First of all, the reason no-one makes a fuss about being straight is because heterosexual people are considered by everyone as normal functioning elements of society. Second of all, the reason LGBTIQ people make such a fuss about being LGBTIQ is that they are still regarded by a large portion of society as deviants. So, sorry that people who are under-represented in a field feel the need to let members of their community know that you can be successful at what you like even when you’re not considered by the rest of society as fit. There are still 29 States where you can legally be fired from your job just for being LGBTI, and the suicide rate among LGBTIQ youth is still incredibly high in the US, so, yeah, I guess straight people don’t really need to “make a fuss” about their sexual orientation because their being openly heterosexual does not represent any danger to their livelihood.
When I was a kid, I didn’t think being attracted to other boys was wrong or dirty or anything like that, but most people talked about homosexuals in a way that made me think: “Wow, I don’t want anyone to talk about me that way.” For a while I considered not coming out, thinking that would make things easier —especially because I did feel attracted to girls in my school— but that was before I realized people were going to call me a faggot anyway. My being effeminate and liking “girl things” were always going to feed homophobic stereotypes. What I finally understood when I decided to come out was that existing as an openly queer person in a very heterosexual society forces straight people to deal with their prejudice, while giving in to the bullies just validates it. I understand and respect anyone’s decision not to come out, because it can be the only way for them to survive, but I’m glad more and more people have decided to inspire others to be who they are. Considering how difficult it is for women and LGBT individuals to be taken seriously in science, engineering and tech, I understand why the guys of ASAP Science made it a point to affirm their identity as gay scientists. Add to that the challenges faced by people of color, and you have enough reasons to find representation indispensable to success.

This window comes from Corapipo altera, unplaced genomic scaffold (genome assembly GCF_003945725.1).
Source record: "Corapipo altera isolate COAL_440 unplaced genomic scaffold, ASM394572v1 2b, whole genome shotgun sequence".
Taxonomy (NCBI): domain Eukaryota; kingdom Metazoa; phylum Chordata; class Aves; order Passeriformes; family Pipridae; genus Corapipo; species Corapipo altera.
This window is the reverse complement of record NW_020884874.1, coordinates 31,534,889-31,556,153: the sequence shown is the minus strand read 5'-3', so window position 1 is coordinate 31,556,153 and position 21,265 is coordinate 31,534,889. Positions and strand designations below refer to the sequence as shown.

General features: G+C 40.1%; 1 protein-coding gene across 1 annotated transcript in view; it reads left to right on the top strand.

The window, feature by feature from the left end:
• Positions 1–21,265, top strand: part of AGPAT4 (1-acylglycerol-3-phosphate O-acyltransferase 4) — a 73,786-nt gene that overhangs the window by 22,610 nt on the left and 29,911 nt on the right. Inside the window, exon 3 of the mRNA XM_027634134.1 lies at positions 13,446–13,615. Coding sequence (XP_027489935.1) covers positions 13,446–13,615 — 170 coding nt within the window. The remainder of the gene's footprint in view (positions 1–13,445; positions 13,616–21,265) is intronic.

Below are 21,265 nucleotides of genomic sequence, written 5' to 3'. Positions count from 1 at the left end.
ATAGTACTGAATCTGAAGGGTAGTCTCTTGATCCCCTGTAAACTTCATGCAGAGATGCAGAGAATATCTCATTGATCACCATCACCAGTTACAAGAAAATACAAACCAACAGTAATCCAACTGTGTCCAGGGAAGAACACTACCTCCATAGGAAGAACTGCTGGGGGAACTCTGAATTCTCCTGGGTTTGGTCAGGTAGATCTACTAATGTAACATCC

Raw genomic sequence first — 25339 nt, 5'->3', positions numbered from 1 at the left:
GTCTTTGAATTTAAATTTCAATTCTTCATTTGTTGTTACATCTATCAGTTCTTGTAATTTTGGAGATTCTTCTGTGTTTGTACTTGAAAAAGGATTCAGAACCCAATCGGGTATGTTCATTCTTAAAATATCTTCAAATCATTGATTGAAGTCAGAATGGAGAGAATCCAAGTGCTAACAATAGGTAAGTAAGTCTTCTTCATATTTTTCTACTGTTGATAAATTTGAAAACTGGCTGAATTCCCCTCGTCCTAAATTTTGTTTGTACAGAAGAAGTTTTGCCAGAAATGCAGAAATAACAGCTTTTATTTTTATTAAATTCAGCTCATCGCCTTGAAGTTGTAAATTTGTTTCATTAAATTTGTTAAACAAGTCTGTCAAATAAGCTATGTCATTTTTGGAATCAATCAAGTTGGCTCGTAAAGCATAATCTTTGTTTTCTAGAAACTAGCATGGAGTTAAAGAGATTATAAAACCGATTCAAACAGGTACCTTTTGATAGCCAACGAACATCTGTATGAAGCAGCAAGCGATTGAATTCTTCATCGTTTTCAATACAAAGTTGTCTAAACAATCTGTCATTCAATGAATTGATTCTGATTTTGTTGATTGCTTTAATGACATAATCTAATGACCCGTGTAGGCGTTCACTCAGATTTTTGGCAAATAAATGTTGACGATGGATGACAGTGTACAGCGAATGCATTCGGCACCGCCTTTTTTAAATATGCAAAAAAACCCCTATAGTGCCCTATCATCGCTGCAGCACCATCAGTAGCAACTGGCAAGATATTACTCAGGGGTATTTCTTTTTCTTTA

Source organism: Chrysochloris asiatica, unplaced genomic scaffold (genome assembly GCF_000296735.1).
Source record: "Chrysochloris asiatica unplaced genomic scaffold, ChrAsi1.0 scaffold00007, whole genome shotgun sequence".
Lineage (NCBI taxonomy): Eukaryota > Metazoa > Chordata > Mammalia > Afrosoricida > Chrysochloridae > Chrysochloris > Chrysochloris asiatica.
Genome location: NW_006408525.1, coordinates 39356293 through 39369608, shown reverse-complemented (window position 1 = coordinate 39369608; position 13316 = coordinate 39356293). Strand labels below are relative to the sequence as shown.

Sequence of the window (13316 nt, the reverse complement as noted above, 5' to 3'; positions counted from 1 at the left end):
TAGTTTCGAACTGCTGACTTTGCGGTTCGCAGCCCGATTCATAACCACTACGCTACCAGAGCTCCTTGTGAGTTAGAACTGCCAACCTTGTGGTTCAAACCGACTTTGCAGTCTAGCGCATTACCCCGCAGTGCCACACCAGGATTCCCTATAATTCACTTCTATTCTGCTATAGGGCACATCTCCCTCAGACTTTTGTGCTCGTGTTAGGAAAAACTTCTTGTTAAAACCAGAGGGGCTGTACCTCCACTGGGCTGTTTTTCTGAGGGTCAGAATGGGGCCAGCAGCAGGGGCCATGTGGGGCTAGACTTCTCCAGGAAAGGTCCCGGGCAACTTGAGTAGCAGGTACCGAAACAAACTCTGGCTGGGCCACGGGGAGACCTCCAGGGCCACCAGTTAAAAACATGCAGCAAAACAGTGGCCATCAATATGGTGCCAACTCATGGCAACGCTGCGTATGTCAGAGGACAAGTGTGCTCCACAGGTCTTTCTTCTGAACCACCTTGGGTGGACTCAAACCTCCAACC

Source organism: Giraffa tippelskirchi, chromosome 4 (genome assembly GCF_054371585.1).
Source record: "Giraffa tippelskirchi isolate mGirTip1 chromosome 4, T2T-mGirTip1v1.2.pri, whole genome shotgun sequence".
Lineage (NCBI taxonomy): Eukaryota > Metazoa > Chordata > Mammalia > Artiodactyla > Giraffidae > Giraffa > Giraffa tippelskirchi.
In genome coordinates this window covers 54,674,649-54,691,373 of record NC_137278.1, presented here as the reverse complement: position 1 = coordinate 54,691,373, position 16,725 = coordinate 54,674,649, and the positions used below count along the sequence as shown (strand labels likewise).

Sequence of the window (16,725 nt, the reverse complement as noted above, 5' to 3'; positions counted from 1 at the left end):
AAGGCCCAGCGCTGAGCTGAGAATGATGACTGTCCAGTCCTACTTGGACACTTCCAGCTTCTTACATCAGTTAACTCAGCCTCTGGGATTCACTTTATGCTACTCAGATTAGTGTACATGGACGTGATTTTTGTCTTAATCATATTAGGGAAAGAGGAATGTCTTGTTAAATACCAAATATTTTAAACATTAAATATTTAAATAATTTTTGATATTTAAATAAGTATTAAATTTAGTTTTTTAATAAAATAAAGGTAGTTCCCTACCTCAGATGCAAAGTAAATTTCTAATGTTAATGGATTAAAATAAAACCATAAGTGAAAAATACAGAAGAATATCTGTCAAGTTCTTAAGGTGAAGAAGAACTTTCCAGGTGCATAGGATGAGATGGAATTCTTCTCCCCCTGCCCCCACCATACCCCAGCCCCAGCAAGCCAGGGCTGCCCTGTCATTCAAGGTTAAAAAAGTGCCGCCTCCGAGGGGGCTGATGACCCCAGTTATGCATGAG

Since September, I’ve been teaching an elective on Literature, History and Culture of the Anglophone World to high-schoolers. One of my students recently told me she was very cautious about the words she used in class when addressing race issues because she was scared I would think less of her for saying something ignorant. I replied:
“I think it’s a good thing you’re trying to be cautious because we should all be. But that doesn’t mean I want any of you to feel you can’t speak freely. I will never sanction a student for making an ignorant remark —unless you’re deliberately insulting another student or myself, obviously— but you should all know that what we say has consequences. And my goal is to make sure you have the necessary linguistic tools to face them responsibly and intelligently.”
I don’t claim to do it particularly well, but I would feel like I’m failing as a teacher if I didn’t at least try. Part of that effort consists in practicing what I preach. Here, on I Just Have a Lot of Feelings, I strive to push myself and figure out a way to make something of my knee-jerk reactions other than another hateful comment on the Internet.
Here’s hoping I deliver to all 500 of you.